An Introduction to Adaptive Anti-Corruption Programming
CDA and Besa are initiating a learning-focused blog series to foster a space for conversation between actors working in the field of anti-corruption in fragile states. The goal is to explore systems-inspired strategies and tactics for changing corruption dynamics, and better means to analyse these dynamics in order to design innovative and effective programs. Our contributions will be inspired by, but not limited to, the Central Africa Accountable Service Delivery Initiative (CAASDI) and a sister project housed at The Fletcher School and funded by Carnegie Corporation of New York looking at Uganda.
As we continue to examine our own thinking, we gladly welcome reflections and questions. Your feedback will be part of the greater learning for this program.
The Central Africa Accountable Service Delivery Initiative
CDA and Besa began work on the CAASDI in September 2012. The aim of the project is to develop a diagnostic process to understand corruption dynamics in the criminal justice sector (police, courts, corrections) in order to generate more effective programming in conflict and fragile affected states. Currently our work focuses on efforts in the Democratic Republic of the Congo (DRC).
Funded by the International Narcotics and Law Enforcement Bureau (INL) of the US State Department, the project was initiated due to concerns that anti-corruption efforts by foreign assistance actors were not achieving their desired effects.
In order to analyse corruption dynamics differently, the first step was to develop a pilot diagnostic process. Initially designed in early 2014, it drew on a variety of disciplines including political economy analysis, human systems dynamics, social norms research, negotiation theory, collective action best practice and traditional anti-corruption work namely principal-agent approaches. The theory being that we needed to look beyond traditional areas in order to gain new insights.
The analysis stage of the diagnostic process drew on adaptive systems research to help develop a way of understanding the realities of corruption. The logic behind this approach is that: any system, for example your digestive system, involves a cycle of cause and effect which catalyses action and reaction.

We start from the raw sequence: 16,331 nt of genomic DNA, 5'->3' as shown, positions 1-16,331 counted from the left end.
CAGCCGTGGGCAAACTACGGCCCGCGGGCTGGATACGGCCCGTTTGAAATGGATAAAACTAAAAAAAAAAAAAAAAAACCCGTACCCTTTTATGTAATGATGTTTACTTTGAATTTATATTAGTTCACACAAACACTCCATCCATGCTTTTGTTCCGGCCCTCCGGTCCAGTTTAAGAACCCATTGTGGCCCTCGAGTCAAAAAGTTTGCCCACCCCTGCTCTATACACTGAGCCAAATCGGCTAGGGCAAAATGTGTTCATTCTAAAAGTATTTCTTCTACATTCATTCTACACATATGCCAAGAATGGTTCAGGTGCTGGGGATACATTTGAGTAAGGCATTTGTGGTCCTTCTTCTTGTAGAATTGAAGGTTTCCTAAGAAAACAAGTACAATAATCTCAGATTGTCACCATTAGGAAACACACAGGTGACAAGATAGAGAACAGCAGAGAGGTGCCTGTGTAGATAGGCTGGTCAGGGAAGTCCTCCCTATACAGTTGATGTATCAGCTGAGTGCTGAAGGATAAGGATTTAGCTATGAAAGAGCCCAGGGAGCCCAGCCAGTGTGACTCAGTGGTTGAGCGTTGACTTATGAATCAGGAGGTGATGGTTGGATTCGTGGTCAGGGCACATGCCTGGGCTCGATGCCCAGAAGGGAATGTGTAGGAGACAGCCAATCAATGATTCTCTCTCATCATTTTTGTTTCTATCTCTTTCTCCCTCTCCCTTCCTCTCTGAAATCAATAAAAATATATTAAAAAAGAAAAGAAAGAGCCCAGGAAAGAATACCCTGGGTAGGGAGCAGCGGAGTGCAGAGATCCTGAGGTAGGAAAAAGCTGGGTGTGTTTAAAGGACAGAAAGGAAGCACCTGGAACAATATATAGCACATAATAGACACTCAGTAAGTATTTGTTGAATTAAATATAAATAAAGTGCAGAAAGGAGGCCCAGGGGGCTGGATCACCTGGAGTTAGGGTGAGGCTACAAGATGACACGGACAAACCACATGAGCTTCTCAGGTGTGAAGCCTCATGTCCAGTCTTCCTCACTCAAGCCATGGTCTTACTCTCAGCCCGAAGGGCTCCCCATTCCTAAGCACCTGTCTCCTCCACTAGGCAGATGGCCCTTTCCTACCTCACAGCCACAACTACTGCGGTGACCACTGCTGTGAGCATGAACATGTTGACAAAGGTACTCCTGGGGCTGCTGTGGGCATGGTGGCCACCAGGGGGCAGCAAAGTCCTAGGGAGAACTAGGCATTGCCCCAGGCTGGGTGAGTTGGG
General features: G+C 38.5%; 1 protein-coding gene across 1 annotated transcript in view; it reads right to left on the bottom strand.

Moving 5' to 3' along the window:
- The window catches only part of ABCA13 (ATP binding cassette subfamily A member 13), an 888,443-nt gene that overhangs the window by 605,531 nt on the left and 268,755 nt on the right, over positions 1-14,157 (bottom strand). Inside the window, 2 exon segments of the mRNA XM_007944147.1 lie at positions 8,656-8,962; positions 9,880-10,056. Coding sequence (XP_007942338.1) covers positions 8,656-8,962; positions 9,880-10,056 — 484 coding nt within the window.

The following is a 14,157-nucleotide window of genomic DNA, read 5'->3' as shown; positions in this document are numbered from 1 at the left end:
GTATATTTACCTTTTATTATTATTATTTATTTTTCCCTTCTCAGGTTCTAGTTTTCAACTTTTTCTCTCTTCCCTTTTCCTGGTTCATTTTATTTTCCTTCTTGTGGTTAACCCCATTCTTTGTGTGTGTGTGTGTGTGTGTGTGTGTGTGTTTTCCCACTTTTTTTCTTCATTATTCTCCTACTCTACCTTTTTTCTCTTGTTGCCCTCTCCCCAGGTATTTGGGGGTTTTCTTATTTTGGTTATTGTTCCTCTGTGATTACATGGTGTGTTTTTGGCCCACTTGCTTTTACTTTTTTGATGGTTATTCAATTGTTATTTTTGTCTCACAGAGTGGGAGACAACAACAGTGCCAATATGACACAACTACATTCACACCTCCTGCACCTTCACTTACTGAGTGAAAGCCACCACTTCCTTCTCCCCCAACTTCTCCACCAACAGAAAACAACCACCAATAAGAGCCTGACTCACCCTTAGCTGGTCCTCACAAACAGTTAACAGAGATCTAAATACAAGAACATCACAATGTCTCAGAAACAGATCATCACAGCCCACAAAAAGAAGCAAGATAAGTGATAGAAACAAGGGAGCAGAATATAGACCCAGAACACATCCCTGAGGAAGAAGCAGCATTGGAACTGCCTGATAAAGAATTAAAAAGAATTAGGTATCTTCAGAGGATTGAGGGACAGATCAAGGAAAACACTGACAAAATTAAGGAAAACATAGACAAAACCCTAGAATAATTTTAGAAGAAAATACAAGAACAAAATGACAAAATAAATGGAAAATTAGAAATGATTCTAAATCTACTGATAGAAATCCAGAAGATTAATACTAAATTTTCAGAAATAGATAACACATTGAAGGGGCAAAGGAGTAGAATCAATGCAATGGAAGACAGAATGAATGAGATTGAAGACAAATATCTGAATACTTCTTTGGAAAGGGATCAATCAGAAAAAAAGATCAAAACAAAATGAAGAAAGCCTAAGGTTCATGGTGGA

When analysing how to change any system, particularly a complex one like corruption, focusing on ‘fixing’ specific parts/outcomes in the system will not work. Understanding the relationships and interconnectedness of the entire system is crucial because it feeds useful thinking about why the system works, thus was integral to the diagnostic process.
The diagnostic process made the system of corruption more explicit, aiding project design by highlighting gaps and possible ‘entry points’ into the corruption system that served as a starting point for effective program design.
Initial Key Lessons
The diagnostic process was initially used to guide research in the DRC. As of the end of the initial research in early 2015, several key lessons were identified that have continued to remain relevant.
1. Though significant documentation on corruption and/or conflict may be available, CAASDI discovered that this rarely offers useful information for a systems-centric corruption analysis either in focus, coverage or depth. Thus, key questions for the diagnostic process included:
- Given the quantity of things one could learn about corruption in the criminal justice sector, where are the boundaries between must know, good to know and just interesting in order to develop more effective programming?
- How does one balance the level of detail and nuance (particularly when it comes to power analysis) needed to understand how corruption embeds within a service delivery mechanism with the amount of resources ($, skills, time) agencies generally have to conduct analysis?
2. The coalition building literature suggests a successful coalition must be built upon existing momentum in a society; we coined this outrage. However, we quickly learned that the way the word ‘outrage’ translated into Congolese French was not immediately accessible to people in the cities of Kinshasa or Lubumbashi. More importantly, even with appropriate translations and variations of the term/concept the team was not able to find the equivalent of ‘outrage’ with respect to corruption in the criminal justice sector. Eventually concluding that outrage against corruption did not exist, thus making the idea of mobilizing existing energy in some form of collective action defunct.
As a result, a key focus of our initial diagnostic process has been thrown out and has since been re-formulated in the second edition of the diagnostic process in our sister project in Uganda (details forthcoming in a future post!).